When writing books I typically find myself needing to use Windows servers in various forms. However, I don’t need the password to expire. I always forget how to disable that, erm, feature. So here it is. Nothing groundbreaking here, just me writing it down so I can find it later.
For local password expiration:
Computer Configuration -> Windows Settings -> Security Settings -> Account Policies -> Password Policy | Maximum Password Age
For domain password expiration:
Group Policy tab is missing in Active Directory Users and Computers (ADUC) so I went about it like this (there’s probably a different way):
Open “Group Policy Management” from the Tools menu in Windows Server 2012.
Click on Default Domain Policy within the domain that you’re working on. Ignore the warning, if it comes up. Click on the Settings tab. Drill down through Policies -> Windows Settings -> Security Settings -> Account Policies/Password Policy. Right-click Maximum password age. This will open Group Policy Management Editor.
Within Group Policy Management Editor: Policies -> Windows Settings -> Security Settings -> Account Policies -> Password Policy.
Possibly run gpupdate /force on clients.
Watch out that this doesn’t apply for domains:
I use the braingia.org domain as my own personal domain (as you can see by visiting this site). I also use it for e-mail. When providing an e-mail address through an online form, I typically create an e-mail alias for that site. Doing so enables me to track if that site sells my e-mail address or, as happened the last couple weeks, starts sending out a ton of advertising. Just today I deleted two e-mail aliases because the sites have become more aggressive when trying to solicit their wares. I won’t bother to mention the sites or companies; they did nothing wrong other than start sending out multiple e-mails per week.
Could I have unsubscribed? Sure, probably, maybe? It’s not clear that I would’ve received less garbage from them though and doing so would’ve required more time than simply deleting the e-mail aliases.
Lesson learned for me (and you): Use e-mail aliases liberally when signing up for services or filling out forms.
Lesson learned for companies: Stop sending so much junk mail. You may really, really think that what you’re offering is important and, if you send just one more e-mail, I might come back to your site. But get some self-control. Sending out an e-mail every now and again is fine. Sending multiple e-mails in the same week over the course of a couple weeks is too much.
After getting through some unexpected activation issues last night I spent some time with iOS 7 today and this evening. First impression: If this is the UI that Jony Ive designed then he should be fired and be sent to a deserted monochrome island. There is simply not enough contrast for, well, anything in the UI. The tiles blend together and the new fonts don’t do anything to help the situation.
Everything seems to blend together, there’s no texture or feel for any of the buttons or any of the UI within apps. It’s not even clear which way to slide to unlock – the arrow/slider is missing (or at least I can’t see it). What is clear is that Apple has taken minimalist somewhat too far. If this is an evolution in minimalist then I expect the next iteration will just be a blank white screen where you poke at the UI with the hope that it will do something.
For now, I’ve reverted back to iOS 6. I’m sincerely hoping that this early beta doesn’t capture the true iOS 7 look and feel or user experience. I hope I can write an update to this post later saying how wonderful iOS 7 is (and some of the features appear to be nice). But for now, the UI needs fixing. Tempted to file a bug about the UI…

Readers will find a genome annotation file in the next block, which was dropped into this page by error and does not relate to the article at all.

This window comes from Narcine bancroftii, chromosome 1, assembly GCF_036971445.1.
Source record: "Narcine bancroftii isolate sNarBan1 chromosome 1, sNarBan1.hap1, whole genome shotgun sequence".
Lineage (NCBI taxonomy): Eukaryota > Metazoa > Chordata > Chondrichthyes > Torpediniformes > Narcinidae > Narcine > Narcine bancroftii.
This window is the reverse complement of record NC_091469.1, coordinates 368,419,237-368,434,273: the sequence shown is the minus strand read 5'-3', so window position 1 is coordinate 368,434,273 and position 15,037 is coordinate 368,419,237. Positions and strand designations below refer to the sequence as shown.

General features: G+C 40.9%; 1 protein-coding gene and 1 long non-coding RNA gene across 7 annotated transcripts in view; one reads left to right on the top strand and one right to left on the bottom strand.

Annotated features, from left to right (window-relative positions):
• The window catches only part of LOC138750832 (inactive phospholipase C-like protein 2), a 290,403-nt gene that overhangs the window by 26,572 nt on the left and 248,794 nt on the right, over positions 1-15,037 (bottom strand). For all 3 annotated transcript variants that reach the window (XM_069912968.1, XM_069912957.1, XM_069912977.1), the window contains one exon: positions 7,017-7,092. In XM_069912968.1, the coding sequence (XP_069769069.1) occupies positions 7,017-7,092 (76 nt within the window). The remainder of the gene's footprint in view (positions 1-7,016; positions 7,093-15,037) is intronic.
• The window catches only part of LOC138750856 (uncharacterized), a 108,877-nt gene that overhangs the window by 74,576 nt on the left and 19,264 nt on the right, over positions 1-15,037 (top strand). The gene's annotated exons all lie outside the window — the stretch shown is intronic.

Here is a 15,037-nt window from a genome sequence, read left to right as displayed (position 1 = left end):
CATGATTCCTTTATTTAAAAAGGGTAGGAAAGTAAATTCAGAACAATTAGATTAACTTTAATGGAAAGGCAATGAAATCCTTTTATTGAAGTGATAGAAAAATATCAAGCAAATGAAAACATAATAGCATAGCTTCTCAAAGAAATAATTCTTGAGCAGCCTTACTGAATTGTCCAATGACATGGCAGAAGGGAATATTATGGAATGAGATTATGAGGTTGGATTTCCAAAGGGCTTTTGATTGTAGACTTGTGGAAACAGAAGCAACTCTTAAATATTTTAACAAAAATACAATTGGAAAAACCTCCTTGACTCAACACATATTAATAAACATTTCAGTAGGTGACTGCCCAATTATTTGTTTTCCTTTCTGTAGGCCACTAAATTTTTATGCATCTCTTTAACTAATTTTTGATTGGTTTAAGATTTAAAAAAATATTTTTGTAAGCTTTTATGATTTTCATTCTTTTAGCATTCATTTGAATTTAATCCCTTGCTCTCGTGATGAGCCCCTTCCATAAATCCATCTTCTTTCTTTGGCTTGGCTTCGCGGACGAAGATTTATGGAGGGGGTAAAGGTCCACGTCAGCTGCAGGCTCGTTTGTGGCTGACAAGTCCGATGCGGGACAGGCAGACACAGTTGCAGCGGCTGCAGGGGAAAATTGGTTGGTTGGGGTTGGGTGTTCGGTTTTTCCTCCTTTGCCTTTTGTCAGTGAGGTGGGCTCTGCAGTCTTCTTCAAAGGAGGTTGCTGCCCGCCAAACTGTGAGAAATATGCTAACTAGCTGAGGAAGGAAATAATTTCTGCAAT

I do a fair amount of writing involving Microsoft products. As such I’m constantly re-installing Windows into virtual machines. One of the items that catches me off guard is Windows activation with multi-activation keys (MAK) from Technet. Here’s my friendly reminder on what needs to be done in order to activate when Windows indicates there’s an activation problem:
slmgr.vbs /ipk <WINDOWS KEY HERE>
Windows activation will work after that command completes successfully.
The firewall built on Raspbian with a Raspberry Pi has been running for a couple weeks, rather flawlessly I might add. I’ve ordered additional Pi’s (Pis?) from Adafruit. I’ve had great luck with Adafruit; shipping is quite fast (same day!) and their tutorials are good too.
The overall layout of the firewall includes a Plugable USB-Ethernet USB2-E100 adapter, a Cisco/Linksys USB200M, and the native ethernet port on the Raspberry Pi. Rather than tax the native USB ports on the Pi I hooked up a Plugable USB2-HUB-AG7 7-port USB hub. I also added a Cable Matters Active HDMI/VGA adapter for console access. The console still had a blink so I added the following to /boot/config.txt on the Pi:
Uncommenting those lines in the file removed the HDMI/VGA blink on the console and now all is well.
The total cost for the entire rig was a bit under $150. While this is somewhat higher than I would’ve hoped, the savings will come from electricity usage (or lack thereof) with the Pi. I hooked up a Kill-a-Watt to the entire rig (Ethernet adapters, Pi, HDMI/VGA adapter) and can predict that it will use between 4 and 4.5KwH per month. The current KwH rate is about 12.5 cents, so it should cost less than 75 cents to run the firewall per month. That’s much less than the server that it replaced.
Overall I’m happy with the performance of the Raspberry Pi thus far. Next update will be for the Raspberry Pi phone server running asterisk.
Total Cost: $141.09
Raspberry Pi: $39.95
CY Raspberry Pi Case: $17.49
Power Adapter: $5.95
USB A to Micro B Cable: $3.95
USB2-E100: $13.95 (x2 if you don’t have a USB200M laying about) = $27.90
HDMI/VGA Adapter: $19.95
Power Adapter for HDMI/VGA Adapter: $5.95
Plugable 7 Port USB Hub: $19.95
Transcend 8GB Class 10 SDHC: $8.95